It also reported that psychiatric morbidity was more increased in reception prisoners, as opposed to sentenced inmates and that the high rates of mental disorders cannot all be attributed to substance abuse.

Almost 33% screened had an anxiety disorder, with 24% of those suffering from post-traumatic stress disorder (PTSD).

1 in 20 of all prisoners had attempted suicide in the prior 12 months.

This is what imprisonment does to a person. It can create a mental disorder if you haven’t had one prior to incarceration and if you do have one, with the lack of adequate treatment, it generally becomes worse.

It is not that the clinicians do not want to provide adequate treatment, it is simply that there is little or no funding for the types of treatment units necessary, as evidenced by the mental health screening unit (MHSU) at two NSW prisons.

So, the paranoia increases somewhat, knowing that you cannot be treated, should you develop a serious mental illness.

The Australian institute of health and welfare (AIHW) and many other related psychiatric and psychological organisations quote in various forms that mental health is fundamental to social wellbeing and may affect anyone in the community, be it whole families or individuals.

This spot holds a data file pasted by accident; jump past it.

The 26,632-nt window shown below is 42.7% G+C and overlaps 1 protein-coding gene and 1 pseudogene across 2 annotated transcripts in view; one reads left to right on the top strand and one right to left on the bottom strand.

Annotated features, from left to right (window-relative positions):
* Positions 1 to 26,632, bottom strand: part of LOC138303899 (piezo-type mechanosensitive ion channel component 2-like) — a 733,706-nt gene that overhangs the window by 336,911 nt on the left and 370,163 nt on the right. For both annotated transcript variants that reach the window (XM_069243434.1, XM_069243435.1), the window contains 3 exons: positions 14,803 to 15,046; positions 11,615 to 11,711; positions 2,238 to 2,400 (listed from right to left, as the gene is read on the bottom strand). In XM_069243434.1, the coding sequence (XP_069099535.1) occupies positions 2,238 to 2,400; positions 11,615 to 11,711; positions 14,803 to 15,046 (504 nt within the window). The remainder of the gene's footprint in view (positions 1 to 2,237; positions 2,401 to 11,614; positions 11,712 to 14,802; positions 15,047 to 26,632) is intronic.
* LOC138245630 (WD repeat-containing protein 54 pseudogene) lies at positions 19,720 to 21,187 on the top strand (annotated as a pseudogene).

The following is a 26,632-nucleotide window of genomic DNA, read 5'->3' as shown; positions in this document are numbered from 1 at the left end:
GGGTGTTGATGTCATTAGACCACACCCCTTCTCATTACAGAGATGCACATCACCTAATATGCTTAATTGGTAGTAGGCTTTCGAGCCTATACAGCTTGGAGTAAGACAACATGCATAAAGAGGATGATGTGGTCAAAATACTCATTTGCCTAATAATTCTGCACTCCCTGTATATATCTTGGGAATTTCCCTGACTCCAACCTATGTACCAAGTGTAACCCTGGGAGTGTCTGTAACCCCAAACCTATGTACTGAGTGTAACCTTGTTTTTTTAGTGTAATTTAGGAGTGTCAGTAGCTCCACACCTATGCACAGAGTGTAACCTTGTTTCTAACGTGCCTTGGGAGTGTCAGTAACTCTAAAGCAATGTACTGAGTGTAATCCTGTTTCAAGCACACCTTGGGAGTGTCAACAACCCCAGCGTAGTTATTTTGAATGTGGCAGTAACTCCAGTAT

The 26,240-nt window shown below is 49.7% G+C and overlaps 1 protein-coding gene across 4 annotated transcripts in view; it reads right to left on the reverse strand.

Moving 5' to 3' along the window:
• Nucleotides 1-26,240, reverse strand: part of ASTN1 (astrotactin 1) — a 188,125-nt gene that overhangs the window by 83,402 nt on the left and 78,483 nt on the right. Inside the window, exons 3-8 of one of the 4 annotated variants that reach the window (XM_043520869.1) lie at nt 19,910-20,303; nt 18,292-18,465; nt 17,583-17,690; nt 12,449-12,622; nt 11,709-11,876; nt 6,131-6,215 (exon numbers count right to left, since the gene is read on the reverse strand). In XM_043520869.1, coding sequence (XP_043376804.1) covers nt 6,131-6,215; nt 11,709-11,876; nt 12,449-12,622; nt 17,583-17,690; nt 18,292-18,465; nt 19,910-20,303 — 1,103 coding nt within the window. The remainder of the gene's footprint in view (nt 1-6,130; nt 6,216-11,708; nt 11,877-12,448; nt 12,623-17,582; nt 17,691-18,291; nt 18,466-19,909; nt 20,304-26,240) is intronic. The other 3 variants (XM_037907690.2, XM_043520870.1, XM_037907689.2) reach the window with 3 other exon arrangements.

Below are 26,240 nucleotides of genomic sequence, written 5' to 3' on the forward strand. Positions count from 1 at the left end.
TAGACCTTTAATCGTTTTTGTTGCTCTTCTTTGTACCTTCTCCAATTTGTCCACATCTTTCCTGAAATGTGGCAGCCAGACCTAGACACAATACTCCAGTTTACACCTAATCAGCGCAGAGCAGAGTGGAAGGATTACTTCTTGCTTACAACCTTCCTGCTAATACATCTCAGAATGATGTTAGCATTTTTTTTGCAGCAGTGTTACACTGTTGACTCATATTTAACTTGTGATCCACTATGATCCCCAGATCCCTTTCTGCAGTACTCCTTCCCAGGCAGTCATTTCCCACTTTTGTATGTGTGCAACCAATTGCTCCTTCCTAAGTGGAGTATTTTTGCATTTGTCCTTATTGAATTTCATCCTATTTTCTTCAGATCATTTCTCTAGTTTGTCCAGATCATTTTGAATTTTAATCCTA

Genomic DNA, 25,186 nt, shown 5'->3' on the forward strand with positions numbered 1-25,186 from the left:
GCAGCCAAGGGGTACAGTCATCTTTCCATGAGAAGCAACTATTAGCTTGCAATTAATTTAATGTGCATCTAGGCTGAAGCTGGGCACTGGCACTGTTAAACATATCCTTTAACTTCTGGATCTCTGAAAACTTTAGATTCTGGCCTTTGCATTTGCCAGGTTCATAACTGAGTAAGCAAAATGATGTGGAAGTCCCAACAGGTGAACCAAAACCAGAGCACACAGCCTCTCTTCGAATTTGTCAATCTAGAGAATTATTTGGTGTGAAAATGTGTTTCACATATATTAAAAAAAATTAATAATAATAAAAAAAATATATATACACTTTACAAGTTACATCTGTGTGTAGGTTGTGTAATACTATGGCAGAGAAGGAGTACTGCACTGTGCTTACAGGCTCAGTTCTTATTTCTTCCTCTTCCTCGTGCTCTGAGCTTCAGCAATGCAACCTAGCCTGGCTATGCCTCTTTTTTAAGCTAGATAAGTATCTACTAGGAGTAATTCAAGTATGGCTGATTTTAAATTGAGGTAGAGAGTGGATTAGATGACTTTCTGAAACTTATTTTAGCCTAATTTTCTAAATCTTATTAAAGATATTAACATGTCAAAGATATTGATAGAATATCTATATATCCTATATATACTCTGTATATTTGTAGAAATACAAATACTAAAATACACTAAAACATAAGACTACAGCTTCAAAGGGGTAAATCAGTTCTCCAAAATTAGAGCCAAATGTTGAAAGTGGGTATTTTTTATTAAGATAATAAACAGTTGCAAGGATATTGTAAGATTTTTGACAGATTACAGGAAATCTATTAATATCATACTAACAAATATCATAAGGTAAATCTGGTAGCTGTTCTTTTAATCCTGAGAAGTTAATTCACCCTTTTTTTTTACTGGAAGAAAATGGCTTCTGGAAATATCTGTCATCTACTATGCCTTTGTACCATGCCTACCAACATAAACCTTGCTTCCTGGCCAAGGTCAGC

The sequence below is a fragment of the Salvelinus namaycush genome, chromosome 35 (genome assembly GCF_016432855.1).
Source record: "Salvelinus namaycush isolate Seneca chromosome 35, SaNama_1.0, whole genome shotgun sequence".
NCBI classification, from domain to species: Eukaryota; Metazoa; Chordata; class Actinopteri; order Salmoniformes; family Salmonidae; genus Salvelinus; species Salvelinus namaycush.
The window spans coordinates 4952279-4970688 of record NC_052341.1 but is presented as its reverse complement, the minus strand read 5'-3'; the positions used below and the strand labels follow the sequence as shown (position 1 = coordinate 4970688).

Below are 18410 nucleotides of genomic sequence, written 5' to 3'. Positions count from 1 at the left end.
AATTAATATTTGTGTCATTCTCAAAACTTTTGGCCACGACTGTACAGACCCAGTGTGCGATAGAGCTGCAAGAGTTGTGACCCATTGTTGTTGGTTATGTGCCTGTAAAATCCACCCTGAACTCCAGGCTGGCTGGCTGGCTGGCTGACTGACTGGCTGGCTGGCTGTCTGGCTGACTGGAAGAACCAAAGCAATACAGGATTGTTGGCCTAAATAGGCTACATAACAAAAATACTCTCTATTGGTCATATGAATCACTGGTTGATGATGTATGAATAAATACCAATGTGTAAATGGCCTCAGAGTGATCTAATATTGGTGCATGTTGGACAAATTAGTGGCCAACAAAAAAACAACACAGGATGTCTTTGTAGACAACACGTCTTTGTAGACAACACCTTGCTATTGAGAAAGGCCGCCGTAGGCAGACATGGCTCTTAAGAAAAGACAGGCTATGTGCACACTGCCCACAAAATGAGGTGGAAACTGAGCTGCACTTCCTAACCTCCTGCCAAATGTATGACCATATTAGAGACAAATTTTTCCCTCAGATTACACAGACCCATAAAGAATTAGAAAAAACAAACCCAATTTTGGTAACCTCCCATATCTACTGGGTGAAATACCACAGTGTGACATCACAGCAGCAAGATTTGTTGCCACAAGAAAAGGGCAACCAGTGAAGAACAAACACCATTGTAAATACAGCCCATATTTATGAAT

Mental health illnesses include chronic conditions, like anxiety, depression, psychosis and drug and alcohol induced conditions. It may even include post-traumatic stress disorder (PTSD).

This is on the outside, in everyday life, but on the outside, you can be treated.

The recommendations of this comprehensive 2003 analysis were:

  • Current screening procedures for reception prisoners should be reviewed and, if necessary updated to improve diagnostic accuracy at the point of reception.
  • There should be a case management approach towards mentally ill inmates with high levels of need. Interventions should be adapted to the psychiatric needs of the prisoner with an evidence-based justification.
  • There should be co-ordinated pre-release planning involving external agencies in the community.
  • Current treatment and rehabilitation programmes for mentally ill prisoners within the prison system should be reviewed to assess whether or not treatment guidelines are adequate.